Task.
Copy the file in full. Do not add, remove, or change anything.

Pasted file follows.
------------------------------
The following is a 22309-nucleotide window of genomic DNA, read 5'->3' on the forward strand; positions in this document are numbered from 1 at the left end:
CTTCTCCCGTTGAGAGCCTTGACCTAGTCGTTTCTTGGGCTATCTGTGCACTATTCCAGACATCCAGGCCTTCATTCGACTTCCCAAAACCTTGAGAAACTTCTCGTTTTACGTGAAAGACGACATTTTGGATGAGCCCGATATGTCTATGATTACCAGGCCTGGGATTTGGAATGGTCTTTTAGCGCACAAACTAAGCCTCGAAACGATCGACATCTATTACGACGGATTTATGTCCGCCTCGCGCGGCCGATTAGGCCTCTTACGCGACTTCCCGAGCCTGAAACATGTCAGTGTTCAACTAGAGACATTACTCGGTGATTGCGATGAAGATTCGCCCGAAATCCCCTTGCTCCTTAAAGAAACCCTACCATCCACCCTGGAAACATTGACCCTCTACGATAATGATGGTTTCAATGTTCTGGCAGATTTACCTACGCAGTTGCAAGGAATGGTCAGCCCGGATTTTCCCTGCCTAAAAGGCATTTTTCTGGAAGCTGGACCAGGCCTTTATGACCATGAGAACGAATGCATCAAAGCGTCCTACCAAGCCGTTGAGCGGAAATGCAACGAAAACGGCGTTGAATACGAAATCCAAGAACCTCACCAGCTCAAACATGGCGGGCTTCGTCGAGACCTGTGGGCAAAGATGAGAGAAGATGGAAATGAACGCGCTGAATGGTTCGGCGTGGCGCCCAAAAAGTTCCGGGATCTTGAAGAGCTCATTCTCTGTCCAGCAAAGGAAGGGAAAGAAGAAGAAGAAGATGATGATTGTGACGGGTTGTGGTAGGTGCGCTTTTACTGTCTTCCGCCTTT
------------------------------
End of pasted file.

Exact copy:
The following is a 22309-nucleotide window of genomic DNA, read 5'->3' on the forward strand; positions in this document are numbered from 1 at the left end:
CTTCTCCCGTTGAGAGCCTTGACCTAGTCGTTTCTTGGGCTATCTGTGCACTATTCCAGACATCCAGGCCTTCATTCGACTTCCCAAAACCTTGAGAAACTTCTCGTTTTACGTGAAAGACGACATTTTGGATGAGCCCGATATGTCTATGATTACCAGGCCTGGGATTTGGAATGGTCTTTTAGCGCACAAACTAAGCCTCGAAACGATCGACATCTATTACGACGGATTTATGTCCGCCTCGCGCGGCCGATTAGGCCTCTTACGCGACTTCCCGAGCCTGAAACATGTCAGTGTTCAACTAGAGACATTACTCGGTGATTGCGATGAAGATTCGCCCGAAATCCCCTTGCTCCTTAAAGAAACCCTACCATCCACCCTGGAAACATTGACCCTCTACGATAATGATGGTTTCAATGTTCTGGCAGATTTACCTACGCAGTTGCAAGGAATGGTCAGCCCGGATTTTCCCTGCCTAAAAGGCATTTTTCTGGAAGCTGGACCAGGCCTTTATGACCATGAGAACGAATGCATCAAAGCGTCCTACCAAGCCGTTGAGCGGAAATGCAACGAAAACGGCGTTGAATACGAAATCCAAGAACCTCACCAGCTCAAACATGGCGGGCTTCGTCGAGACCTGTGGGCAAAGATGAGAGAAGATGGAAATGAACGCGCTGAATGGTTCGGCGTGGCGCCCAAAAAGTTCCGGGATCTTGAAGAGCTCATTCTCTGTCCAGCAAAGGAAGGGAAAGAAGAAGAAGAAGATGATGATTGTGACGGGTTGTGGTAGGTGCGCTTTTACTGTCTTCCGCCTTT